To learn more about the UA's James E. Rogers College of Law, visit its Web site.
Five finalists for the dean position of The University of Arizona James E. Rogers College of Law have been announced and will visit the school over the next six weeks for interviews and meetings with on- and off-campus constituents.
The search committee responsible will make a recommendation to UA Provost Meredith Hay at the conclusion of the interviews.
Toni M. Massaro, who has served as dean for 10 years, announced plans in October to return to the faculty and pursue scholarly and professional interests.
Massaro will remain at the law school, where she is a Regents' Professor and holds the Milton O. Riepe Chair in Constitutional Law. Massaro plans to step down on July 1.
Finalists for the deanship are:
Gregory A. Hicks is the interim dean and law professor at the University of Washington School of Law, where he joined the faculty in 1984. His specialty areas are in property, water, natural resources and public land law. Hicks, who was a Rhodes Scholar while studying at Oxford University, has worked in private practice in Seattle and has been a visiting law professor at the UA. For one year beginning in 1979, he served as the special assistant to the chairman of the Export-Import Bank of the United States and was later the personal aide.
Marc Miller, who is currently the Ralph W. Bilby Professor of Law at the UA's College of Law, has researched criminal procedure, sentencing law and issues related to sustainability and environmental policy law. Prior to becoming a professor, Miller served as special counsel at the Vera Institute of Justice in New York and attorney-adviser in the U.S. Department of Justice's Office of Legal Counsel. For one year beginning in 1984, Miller served as a law clerk for Chief Judge John C. Godbold in the U.S. Court of Appeals for the Eleventh Circuit in Alabama.
Rex R. Perschbacher is a law professor who holds the Daniel J. Dykstra Endowed Chair at the University of California, Davis, School of Law. Perschbacher has served as associate dean and also dean of his law school. Previously, he served as law clerk to The Honorable Alfonso J. Zirpoli of the U.S. District Court for the Northern District of California before going into private practice. His research has been centered on civil procedure, the professional responsibility of lawyers, civil rights, legal education and ethics.
Lawrence Ponoroff is the dean and Mitchell Franklin Professor of Private & Commercial Law at Tulane University School of Law in New Orleans, La. Ponoroff was a private practice lawyer and partner for a firm in Colorado, where he specialized in commercial litigation and general corporate practice. In 2004, he was appointed to the U.S. Advisory Committee on Bankruptcy Rules to the Judicial Conference. Ponoroff has served as a fellow and member of numerous organizations, including the American Bar Foundation and American Law Institute.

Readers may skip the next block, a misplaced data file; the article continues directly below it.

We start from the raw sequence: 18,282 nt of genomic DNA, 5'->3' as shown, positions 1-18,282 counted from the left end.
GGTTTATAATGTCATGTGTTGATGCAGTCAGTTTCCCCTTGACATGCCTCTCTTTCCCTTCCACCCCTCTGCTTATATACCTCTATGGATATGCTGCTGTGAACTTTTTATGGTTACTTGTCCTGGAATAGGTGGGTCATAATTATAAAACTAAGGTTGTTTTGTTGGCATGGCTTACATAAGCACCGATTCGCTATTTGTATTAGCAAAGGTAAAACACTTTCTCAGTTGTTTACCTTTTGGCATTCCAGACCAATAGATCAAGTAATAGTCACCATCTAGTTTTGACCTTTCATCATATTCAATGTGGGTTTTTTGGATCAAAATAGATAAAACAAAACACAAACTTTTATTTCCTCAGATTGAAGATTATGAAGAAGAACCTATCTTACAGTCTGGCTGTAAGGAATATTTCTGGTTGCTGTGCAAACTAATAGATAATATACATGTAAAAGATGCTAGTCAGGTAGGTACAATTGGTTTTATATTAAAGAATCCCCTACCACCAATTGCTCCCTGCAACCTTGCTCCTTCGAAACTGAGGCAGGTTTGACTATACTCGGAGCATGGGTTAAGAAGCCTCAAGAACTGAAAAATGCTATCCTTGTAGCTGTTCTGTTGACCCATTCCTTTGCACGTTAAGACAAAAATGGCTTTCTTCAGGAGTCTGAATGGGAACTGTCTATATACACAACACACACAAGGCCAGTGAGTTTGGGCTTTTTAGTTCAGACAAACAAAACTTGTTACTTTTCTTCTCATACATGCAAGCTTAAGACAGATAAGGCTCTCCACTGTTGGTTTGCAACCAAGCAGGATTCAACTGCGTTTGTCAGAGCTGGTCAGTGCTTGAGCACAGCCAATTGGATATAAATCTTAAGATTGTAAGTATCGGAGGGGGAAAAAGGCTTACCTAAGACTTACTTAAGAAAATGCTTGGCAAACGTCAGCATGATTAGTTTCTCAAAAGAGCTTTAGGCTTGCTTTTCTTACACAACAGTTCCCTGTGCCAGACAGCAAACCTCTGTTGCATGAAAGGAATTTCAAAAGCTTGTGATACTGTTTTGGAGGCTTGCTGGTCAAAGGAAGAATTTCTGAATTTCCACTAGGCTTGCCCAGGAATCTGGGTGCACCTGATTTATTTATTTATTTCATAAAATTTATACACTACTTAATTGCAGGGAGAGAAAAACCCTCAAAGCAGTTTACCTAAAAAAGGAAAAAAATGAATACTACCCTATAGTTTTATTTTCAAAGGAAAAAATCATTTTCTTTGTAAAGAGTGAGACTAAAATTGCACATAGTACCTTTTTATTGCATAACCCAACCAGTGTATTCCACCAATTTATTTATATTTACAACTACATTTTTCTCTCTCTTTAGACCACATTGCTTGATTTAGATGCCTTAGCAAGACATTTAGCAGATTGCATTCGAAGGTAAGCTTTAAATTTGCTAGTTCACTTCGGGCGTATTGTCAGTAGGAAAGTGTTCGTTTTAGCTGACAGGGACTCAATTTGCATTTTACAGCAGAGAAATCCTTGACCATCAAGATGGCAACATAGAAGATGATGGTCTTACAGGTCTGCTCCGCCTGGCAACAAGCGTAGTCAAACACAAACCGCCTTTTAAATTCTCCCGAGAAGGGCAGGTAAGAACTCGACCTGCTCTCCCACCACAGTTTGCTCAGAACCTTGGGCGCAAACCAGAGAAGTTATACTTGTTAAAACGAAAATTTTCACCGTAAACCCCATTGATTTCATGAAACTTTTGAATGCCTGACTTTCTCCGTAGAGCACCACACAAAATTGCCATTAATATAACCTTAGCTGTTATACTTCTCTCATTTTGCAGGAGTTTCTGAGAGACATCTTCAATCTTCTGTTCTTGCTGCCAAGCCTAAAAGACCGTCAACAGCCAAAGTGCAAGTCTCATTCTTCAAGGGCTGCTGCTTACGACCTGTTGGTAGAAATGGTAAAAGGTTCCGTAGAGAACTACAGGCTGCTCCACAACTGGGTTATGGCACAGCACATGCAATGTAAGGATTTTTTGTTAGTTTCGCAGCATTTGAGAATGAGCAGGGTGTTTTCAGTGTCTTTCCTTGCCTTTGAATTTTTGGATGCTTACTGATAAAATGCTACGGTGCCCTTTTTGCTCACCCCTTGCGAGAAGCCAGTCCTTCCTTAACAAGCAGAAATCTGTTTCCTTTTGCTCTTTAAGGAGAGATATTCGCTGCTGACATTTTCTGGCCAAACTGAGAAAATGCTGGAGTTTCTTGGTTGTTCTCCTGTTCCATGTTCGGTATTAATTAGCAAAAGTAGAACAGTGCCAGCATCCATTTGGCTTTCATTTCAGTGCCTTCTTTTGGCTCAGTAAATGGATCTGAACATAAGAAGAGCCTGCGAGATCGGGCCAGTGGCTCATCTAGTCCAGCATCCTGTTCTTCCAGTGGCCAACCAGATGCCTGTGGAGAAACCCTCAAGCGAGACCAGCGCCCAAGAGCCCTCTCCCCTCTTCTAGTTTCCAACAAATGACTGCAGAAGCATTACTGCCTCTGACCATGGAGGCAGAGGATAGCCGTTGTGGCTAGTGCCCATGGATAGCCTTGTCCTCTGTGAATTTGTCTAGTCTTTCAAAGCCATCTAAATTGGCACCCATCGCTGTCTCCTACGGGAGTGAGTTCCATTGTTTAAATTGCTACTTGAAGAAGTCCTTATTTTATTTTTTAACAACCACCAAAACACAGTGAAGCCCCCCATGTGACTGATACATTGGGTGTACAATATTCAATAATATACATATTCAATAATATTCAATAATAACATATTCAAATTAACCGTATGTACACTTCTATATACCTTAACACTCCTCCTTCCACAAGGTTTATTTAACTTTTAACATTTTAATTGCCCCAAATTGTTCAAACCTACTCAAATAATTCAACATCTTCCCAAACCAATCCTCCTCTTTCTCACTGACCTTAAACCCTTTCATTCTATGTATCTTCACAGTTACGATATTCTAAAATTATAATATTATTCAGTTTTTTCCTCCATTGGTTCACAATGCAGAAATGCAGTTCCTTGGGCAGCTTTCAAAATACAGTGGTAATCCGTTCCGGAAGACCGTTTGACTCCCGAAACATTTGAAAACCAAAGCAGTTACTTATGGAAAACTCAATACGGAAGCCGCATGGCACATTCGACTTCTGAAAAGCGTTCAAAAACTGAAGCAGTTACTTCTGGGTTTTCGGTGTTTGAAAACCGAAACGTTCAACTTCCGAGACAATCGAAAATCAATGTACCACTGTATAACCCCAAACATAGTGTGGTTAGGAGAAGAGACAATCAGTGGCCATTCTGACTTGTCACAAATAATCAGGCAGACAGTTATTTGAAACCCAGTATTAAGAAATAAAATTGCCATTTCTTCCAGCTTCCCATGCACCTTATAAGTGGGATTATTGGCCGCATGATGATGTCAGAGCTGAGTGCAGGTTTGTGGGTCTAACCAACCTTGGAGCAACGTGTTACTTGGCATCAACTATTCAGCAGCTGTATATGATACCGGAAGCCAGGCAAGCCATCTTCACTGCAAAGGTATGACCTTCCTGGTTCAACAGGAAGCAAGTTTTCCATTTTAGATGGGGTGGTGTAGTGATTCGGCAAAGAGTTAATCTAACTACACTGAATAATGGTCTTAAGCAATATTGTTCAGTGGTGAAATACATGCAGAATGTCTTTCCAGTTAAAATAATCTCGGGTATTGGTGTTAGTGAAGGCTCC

Margaret Raymond is a law professor at the University of Iowa's College of Law since 1995. Prior to her position there, Raymond was a law cleark to the late U.S. Supreme Court Justice Thurgood Marshall. She also served for the U.S. Court of Appeals for the Second Circuit Judge James L. Oakes. Raymond's areas of expertise are in constitutional criminal procedure and substantive criminal law, among other areas.
Eller College of Management Dean Paul Portney chaired the committee handling the dean search. About 20 members serve on the committee and it includes representation from students and faculty as well as practicing lawyers and judges.
"We're delighted that Arizona Law's (the UA College of Law) reputation for quality and community attracted a wide field of applicants, and produced an outstanding group of final candidates who possess great leadership skills," Portney said.
All candidates will meet with UA and community officials, law faculty and administrators, students, donors and alumni during their time here, Portney added.
"This law school has earned the support of many loyal constituencies – in the UA administration, within the college, and throughout the community and profession," he said. "It's only fitting that those who care about the college be involved in one of its defining transitions."